Anne here, and it's the 26th of December — St Stephen's Day, and traditionally the occasion in England where church alms boxes were opened and the contents distributed between the poor of the parish. It's the day when Good King Wenceslas gave the poor man meat, wine and wood — "on the feast of Stephen."
It's also called Boxing Day, and this term is still used today in the UK, Australia, Canada, NZ and other commonwealth countries. In Regency times, this was the day when the affluent folk presented servants and tenants and the local poor with "Christmas Boxes."
In practice this could range from money, leftover food from the Christmas feast, to discarded clothing, and all sorts. It's the origin of the Christmas bonus and the custom of leaving out out small gifts for those who deliver to our homes — the paperboy, the postman, the milkman etc. It was also a day when servants who'd been kept busy on Christmas Day could have a day off to celebrate Christmas with their own families.
But for aristocrats, it was also a day for hunting, donning the "pink" coats and heading out in the crispy dawn to hunt down a hapless fox. (Yes, the coats are actually red, but those in the know refer to the colour as pink, I know not why.) These days fox hunting is banned in the UK, and "drag hunting" has replaced it, though illegal hunts still take place.
In Australia, the UK, parts of Canada, NZ, Trinidad and Tobago, this tradition continues, only without horses, hounds or foxes. It's the noble sport of Bargain Hunting! Most stores have massive sales on Boxing Day – the shops will open at crack of dawn and there will be a huge feeding frenzy as shoppers go wild over bargains.
For others it's a day for sport — or rather it's a relaxed day watching others play sport. In Australia it's cricket — the start of the international test match — playing against countries like England, India, the West Indies, NZ, Pakistan, and Sri Lanka.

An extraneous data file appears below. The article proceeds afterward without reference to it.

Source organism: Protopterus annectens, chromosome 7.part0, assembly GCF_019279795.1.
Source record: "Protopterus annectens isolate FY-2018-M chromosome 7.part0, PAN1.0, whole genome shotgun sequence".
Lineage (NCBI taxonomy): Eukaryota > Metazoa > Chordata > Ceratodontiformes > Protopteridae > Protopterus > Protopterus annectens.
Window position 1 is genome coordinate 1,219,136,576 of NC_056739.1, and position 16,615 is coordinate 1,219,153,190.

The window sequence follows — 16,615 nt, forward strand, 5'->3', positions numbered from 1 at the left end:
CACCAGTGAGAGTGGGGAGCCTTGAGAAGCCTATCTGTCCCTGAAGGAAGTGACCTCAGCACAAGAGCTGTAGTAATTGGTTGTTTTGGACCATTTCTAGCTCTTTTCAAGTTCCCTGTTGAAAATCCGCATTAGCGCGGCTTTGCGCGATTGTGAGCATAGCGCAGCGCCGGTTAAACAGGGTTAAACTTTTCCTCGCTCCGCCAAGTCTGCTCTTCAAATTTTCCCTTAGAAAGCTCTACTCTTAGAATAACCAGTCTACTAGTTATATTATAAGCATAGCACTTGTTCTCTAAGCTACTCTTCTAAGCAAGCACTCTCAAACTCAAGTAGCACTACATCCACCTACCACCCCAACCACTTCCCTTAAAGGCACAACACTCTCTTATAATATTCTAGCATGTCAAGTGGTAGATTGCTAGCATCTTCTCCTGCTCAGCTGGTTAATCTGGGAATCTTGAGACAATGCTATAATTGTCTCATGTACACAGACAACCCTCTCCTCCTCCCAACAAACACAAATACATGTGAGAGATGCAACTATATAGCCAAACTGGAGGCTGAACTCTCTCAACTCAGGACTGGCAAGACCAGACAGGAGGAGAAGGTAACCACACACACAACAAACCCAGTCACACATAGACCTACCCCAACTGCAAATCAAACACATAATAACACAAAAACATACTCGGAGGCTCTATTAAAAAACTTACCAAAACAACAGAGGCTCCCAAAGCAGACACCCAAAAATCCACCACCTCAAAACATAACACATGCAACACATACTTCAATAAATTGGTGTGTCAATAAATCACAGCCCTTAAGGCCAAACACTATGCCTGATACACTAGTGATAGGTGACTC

Cricket is a passion with many Australians, and the tradition of going to the Boxing Day match in Melbourne, at the MCG (Melbourne Cricket Ground) is long and beloved here. In many families the men go to the cricket while the women hit the shops.
It will be interesting to see how this goes with all our CoVid restrictions.
It's also the start of the Sydney to Hobart yacht race.
In the UK it's football and horse racing. In Barbados, the final day of horse racing is held on Boxing Day at The Historic Garrison Savannah, a UNESCO world heritage site.
In Canada and some European countries, ice-hockey rules and several major world contests are begun. In Sweden, it's the start of the Bandy season (a very fast ice-hockey variant.) In some places, eg Ghana, Uganda, Malawi, Zambia, Tanzania, and Italy they actually (gasp!) have professional boxing matches on Boxing Day.
But for a lot of people, Boxing Day is the day to pack up some yummy Christmas leftovers and head to the beach, for the day or longer. It's summertime here, and since most of the major cities are coastal, the beach is close by. And since it's also the long summer holidays for schools, most people take this time for their four weeks annual leave. And if cricket is played, it's generally beach cricket. This little illustration by Elizabeth Honey perfectly sums up summers of my childhood.
So how was your Christmas, and what do you usually do on Boxing Day?